Ramadan is a Muslim religious observance that takes place during the ninth month of the Islamic calendar, marked by fasting (sawm) from dawn until sunset, during which time adherents refrain from all food and drink.
While an excellent lesson in patience, sacrifice and humility, this practice may create some dietary difficulties for those working, studying and/or traveling in Jordan during Ramadan – as described in the following snippet from the Jordan Times:
Expatriates studying or working in Jordan say they face difficulty in locating places where they can have daily meals before iftar during the holy month of Ramadan.
Meanwhile, authorities insisted that no exceptions will be made to the strict regulations “to preserve the sanctity of the holy month”, issued ahead of Ramadan.
The Interior Ministry’s instruction should be observed by Muslims and non-Muslims, who are not allowed to eat, drink or smoke in public during daytime.
Suzie Banit, an American student studying at a public university, said it is hard for her to adjust to Ramadan customs.
“This is my first time to be in a Muslim country during Ramadan. I try my best not to eat in front of Muslims,” Banit told The Jordan Times on Tuesday, adding that expatriates may find Ramadan customs difficult to understand, yet, they are willing to respect them.
Eric Benz, a 25-year-old American, said he feels embarrassed to eat or drink in front of Muslims, adding that he tries his best not to do so.
While the elderly, sick, children, and travelers are traditionally exempt from Ramadan’s fasting regulations, it is still something to consider when working out times to tour Jordan as both a number of tourist sites, and eating establishments might be closed during daylight hours; as described in this snip from the same Jordan Times article:
The regulations, which were published in the local media days before the start of Ramadan, ban restaurants and coffee shops from offering their usual services during the day in Ramadan …
… Although Zu’bi said these regulation are applicable to all food outlets, regardless of their classification, several restaurants still open during the day, it is noted.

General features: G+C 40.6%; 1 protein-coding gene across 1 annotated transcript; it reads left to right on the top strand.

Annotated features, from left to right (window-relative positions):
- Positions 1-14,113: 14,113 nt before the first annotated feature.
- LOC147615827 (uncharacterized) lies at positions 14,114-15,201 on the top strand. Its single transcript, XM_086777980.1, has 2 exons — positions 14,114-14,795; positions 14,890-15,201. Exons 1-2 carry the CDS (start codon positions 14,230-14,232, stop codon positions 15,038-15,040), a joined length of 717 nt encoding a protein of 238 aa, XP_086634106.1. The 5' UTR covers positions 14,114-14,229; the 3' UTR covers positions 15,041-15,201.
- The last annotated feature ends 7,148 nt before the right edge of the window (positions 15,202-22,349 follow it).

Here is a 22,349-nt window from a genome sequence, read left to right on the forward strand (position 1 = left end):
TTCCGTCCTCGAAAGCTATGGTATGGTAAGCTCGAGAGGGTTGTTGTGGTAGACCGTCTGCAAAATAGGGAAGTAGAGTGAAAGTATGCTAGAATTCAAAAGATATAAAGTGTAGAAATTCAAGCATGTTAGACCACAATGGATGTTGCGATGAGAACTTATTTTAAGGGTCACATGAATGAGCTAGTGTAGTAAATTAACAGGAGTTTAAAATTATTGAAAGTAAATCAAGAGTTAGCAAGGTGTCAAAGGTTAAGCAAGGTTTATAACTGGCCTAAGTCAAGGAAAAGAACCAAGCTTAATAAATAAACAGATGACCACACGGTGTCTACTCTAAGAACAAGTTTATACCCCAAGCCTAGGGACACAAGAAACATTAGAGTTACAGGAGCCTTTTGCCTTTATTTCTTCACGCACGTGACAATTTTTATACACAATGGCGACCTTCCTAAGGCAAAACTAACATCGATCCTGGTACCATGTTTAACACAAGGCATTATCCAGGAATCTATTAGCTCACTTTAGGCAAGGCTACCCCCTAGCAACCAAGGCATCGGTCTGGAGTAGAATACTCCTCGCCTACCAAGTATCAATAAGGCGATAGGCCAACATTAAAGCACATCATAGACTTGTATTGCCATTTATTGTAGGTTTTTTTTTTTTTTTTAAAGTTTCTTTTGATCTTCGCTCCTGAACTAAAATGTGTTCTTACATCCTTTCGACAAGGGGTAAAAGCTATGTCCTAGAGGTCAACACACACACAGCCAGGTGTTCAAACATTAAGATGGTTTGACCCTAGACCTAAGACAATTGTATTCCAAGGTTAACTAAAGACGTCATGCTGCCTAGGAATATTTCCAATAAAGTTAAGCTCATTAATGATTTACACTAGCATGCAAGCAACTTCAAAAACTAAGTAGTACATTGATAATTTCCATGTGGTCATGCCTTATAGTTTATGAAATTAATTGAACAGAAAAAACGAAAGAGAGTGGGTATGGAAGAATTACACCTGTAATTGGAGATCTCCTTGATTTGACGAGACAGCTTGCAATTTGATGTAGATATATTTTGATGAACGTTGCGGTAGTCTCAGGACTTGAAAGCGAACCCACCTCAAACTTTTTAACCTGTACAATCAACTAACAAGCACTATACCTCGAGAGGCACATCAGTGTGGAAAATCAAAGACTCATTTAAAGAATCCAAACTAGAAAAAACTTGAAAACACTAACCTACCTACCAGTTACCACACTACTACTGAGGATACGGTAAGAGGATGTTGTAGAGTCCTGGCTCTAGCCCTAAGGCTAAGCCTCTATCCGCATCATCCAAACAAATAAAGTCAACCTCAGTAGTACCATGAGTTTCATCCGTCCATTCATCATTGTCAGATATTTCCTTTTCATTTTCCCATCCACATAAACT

A restaurant keeper in Jabal Luweibdeh said his outlet is qualified by the Tourism and Antiquities Ministry, which means the restaurant can do business as usual in Ramadan.
“We are a three-star restaurant and we open from 9:00am till after midnight,” the restaurant manager told The Jordan Times yesterday adding that “on many days, customers need to make advance reservations”.
This would have been legal last year when the Interior Ministry allowed three-star restaurants to serve tourists during Ramadan days.
But Zu’bi said: “We have nothing to do with Tourism Ministry rankings. We have instructions and we are enforcing them with no exception.” Yet he acknowledged that police cannot raid hotels to check that the law is respected in the restaurants.
And while personally this last time around, I could have done with less eating in exchange for visiting more historic sites, such restrictions may pose a problem for travelers with health issues – as pointed out in this snip from the AP News service:
Ramadan – traditionally a time of abstinence and focus on prayer in the Muslim world has also become, health officials worry, a time of overdoing it and unhealthy habits.
Fasters who abstain from food, water and smoking during the day sometimes binge at night to make up, …
… Few Ramadan health statistics are kept or publicized. But in Jordan, health officials said heart attacks, strokes, diabetes and simple indigestion cases seen at hospitals and clinics had skyrocketed during the holy month’s first week.
Of course it is not all hardship. In fact for some it might be very exciting time to visit, as described by the blog of a Northwestern student ‘Laura in Jordan’ in her recent post on Ramadan entitle ‘A lamb for dinner, minus the head:’
Ramadan was exciting for the first week because it has all the festivity of Christmas in the U.S. Colored lights — mostly in the shape of the Muslim moon and star — hang in all the windows, strangers greet each other with “Ramadan Kareem!” and the kitchen is a constant whirlwind of activity. Families travel in packs to relatives’ homes and devour heaping piles of meat and rice. I love watching the minutes leading up to the “iftar,” or “break fast.”
All that said, I did note a number of tour companies on the web that offer discounts for travel during Ramadan while Googling some information for this post – whether or not the sites you want to see are open during the daylight hours needs to be confirmed with any travel package.
It also doesn’t hurt to do a bit of online research at sites like the Lonely Planet which can offer cultural tidbits you may not have considered such as:
- You can buy picnic food, but it is not polite to eat and drink very publicly when everybody around you is fasting.
- The only “problem” we had whas when we came back in Amman and found all the restaurants closed for lunch!
- During Ramadan some hotels have very noisy arrangements till late in the night in their restaurant area . Make sure that you are not going to be close to such a “sahra” if you want to sleep.
As you can see, your mileage may vary!by